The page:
Of Dice and Men: The Story of Dungeons & Dragons and The People Who Play It

David Ewalt's Of Dice and Men is a wonderful, energetic and personal history of Dungeons and Dragons. Ewalt -- an editor and writer at Forbes magazine -- played D&D as a geeky adolescent, gave it up through his early adulthood, then fell in love with it again. Dice and Men is the story of his journey in D&D and the history of the game itself.

Ewalt is a great writer, and has the magazine-feature-writer's gift of weaving together the personal story and the wider tale, with lots of smooth transitions between the subjects and fascinating interludes. The story of role playing games is itself a fascinating tale, with an improbable origin in the confluence of two strains of tabletop strategy games.

Ewalt has dug deep into the history of the genre, unearthing details about the rise and fall of TSR, a company that experienced an early example of the dotcom era's "hockey stick" growth, followed by a precipitous collapse due to mismanagement, infighting, and a change in the wind that caught the company offguard (this section was worth it just to learn where my beloved D&D coloring book came from).

As someone who was completely obsessed with the game during its heyday, and who struggled to make sense of the strange evolution of its many tie-ins, such as the TV cartoon show and the various Basic and Advanced editions, as well as the relationship that these bore to strange, rare proto-RPGs like Chainmail, this was especially fascinating -- providing the missing puzzle-pieces so that it all made sense.

Ultimately, Ewalt is on a quest to pull the whole phenomenon of RPGs into context -- what made it such a business and cultural success, how that relates to other phenomena like LARPing, video games, and science fiction and fantasy literature. It's an exciting account of the ultimate RPG campaign -- the quest to popularize RPGs themselves.

Of Dice and Men

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  1. Better than using the infamous hundred-sided die that one of my friends bought. He could have made one himself by painting numbers on a golf ball.

  2. First edition D&D in the 8" x 5" pamphlet format was my first encounter with D&D in the mid 1970s. It was simple and left lots of room for interpretation and imagination. AD&D made it more complex without adding a lot to the experience. The key thing about D&D and paper, pencil and dice based RPGs was that they brought people together around a table for a shared experience. Computer RPGs, single or multi-player, involve less imagination, more repetition and less connection with other people. I'm sure I'm being nostalgic, but in hindsight, for me, RPGs have all been downhill since those first D&D sessions with old friends.

    I've gotten rid of boxes of AD&D books and modules, but I still have my old 1st ed. D&D pamphlet set. Maybe I'll give it to my kid and see what she can make happen with it.

  3. You're entirely, totally wrong. As my writeup, the publishers' summary, and many reviews around the web make clear, he played many, many characters, in many games, for decades. He went to many gaming cons. He sat in on a session DM'ed by Ernie Gygax, who played the first-ever D&D game, with his dad Gary. He LARPed.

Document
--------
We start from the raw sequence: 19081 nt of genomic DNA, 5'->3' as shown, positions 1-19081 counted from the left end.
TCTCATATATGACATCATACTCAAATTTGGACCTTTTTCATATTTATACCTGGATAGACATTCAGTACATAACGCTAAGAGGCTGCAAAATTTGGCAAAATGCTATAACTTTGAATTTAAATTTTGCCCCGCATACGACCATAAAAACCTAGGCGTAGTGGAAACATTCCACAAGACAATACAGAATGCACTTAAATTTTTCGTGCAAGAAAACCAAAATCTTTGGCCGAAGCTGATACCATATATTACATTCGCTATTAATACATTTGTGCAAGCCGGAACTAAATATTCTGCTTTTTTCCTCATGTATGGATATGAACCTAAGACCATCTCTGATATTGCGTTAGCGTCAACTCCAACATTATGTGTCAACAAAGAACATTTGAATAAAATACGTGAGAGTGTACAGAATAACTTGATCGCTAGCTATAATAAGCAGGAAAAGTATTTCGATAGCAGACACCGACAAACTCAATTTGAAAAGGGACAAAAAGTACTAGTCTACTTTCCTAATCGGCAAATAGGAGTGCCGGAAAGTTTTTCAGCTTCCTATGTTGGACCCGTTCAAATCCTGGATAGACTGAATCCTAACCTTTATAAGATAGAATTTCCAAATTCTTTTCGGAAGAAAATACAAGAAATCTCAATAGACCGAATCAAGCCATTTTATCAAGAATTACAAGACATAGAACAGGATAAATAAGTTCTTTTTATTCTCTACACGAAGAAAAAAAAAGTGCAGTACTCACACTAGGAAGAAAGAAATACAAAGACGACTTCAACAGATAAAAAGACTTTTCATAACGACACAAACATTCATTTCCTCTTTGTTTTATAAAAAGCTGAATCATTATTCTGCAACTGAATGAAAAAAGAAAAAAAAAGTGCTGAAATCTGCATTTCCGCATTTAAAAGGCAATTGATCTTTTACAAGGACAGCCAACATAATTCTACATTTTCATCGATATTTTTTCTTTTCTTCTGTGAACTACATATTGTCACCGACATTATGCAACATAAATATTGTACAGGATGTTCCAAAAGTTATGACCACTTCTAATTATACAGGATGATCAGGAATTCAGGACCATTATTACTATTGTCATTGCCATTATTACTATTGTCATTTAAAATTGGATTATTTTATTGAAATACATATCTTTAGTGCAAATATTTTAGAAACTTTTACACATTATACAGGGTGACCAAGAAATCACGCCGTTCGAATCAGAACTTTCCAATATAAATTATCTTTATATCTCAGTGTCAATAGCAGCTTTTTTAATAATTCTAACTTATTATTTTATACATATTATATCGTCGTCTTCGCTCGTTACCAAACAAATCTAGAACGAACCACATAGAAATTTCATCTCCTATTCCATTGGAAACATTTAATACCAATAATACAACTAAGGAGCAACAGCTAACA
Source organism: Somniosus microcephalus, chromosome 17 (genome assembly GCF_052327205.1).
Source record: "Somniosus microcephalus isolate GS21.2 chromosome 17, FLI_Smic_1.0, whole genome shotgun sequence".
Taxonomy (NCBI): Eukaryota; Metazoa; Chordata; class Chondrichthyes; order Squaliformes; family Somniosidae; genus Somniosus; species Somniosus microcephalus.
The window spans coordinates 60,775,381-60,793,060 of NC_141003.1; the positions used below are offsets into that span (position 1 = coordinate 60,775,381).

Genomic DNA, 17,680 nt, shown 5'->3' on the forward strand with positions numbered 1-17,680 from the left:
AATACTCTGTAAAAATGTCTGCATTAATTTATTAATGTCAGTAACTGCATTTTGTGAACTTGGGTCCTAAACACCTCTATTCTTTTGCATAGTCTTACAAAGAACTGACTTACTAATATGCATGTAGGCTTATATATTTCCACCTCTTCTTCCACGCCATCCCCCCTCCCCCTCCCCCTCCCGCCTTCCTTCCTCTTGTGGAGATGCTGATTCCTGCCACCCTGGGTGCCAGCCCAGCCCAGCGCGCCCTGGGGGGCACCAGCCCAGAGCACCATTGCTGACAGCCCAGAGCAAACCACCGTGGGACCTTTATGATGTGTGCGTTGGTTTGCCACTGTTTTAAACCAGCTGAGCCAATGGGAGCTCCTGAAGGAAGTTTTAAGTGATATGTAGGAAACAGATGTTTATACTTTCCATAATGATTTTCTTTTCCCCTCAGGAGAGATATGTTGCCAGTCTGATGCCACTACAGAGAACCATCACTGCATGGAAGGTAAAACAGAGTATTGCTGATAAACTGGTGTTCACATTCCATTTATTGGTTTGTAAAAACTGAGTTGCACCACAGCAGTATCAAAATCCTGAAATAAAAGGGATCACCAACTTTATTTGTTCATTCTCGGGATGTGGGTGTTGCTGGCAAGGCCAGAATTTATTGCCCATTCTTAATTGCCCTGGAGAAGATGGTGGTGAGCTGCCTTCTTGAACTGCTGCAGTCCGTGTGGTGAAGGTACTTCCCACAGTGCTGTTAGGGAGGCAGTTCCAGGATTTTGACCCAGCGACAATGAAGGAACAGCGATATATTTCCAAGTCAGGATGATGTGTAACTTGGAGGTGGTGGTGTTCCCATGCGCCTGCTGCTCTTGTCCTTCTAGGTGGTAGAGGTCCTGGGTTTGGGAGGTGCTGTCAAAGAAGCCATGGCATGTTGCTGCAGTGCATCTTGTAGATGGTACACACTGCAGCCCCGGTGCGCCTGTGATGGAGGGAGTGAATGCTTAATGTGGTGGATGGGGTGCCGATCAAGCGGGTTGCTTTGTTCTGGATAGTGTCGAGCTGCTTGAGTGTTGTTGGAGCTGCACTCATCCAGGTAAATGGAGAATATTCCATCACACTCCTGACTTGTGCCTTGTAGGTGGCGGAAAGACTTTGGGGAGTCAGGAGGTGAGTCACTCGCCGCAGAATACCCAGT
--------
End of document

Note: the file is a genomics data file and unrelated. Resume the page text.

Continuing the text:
Honestly, I could see being concerned that this might be the case, but I can't see publicly opining that it "probably" is, when a moment's -- a half-moment's! -- research would have shown otherwise. It's pretty poor, really.

  4. I bought this book at Gen Con last week and have read the whole thing. jandrese is not entirely, totally wrong. Ewalt talks about coming back to gaming as an adult after not having gamed since he was a kid, and the way he talks about it is definitely like gaming was something he's ashamed to return to. He worries about what his friends will think of him for gaming, especially his girlfriend, and talks about his interest in his d&d game like its an unhealthy obsession. As he gets into his game he compares it to drug addiction. He worries that gamers are smelly and fat, he says he gained thirty pounds because he started gaming. He does talk about going to a couple conventions and a LARP, but definitely only as research for his book, not something he would be doing otherwise... it doesn't sound like his convention experiences were positive, especially not when he tried to wargame. As a gamer and someone who does go to cons like Gen Con to play RPGs and wargames I found his atittude pretty negative and condescending, definitely he comes across as an outsider who's moved on to real life looking back at gamers who never grew up. I don't think any gamer who read this book would walk away with a different feeling, though probably Ewalt thinks this perspective will sell non-gamers by trying to say "I have the same stereotypes as you!"

    And for the history of games, the material here is pretty basic and short, because so much of the book is just about Ewalt personal experiences and his gaming group. If you're a non-gamer, this is probably a good book for you to get a basic introduction. If you game, I wouldn't bother. Ewalt comes out and says this at the beginning pretty much. But this is definitely a "going-native" fish out of water story, and no one who even thumbed through the book would think differently.

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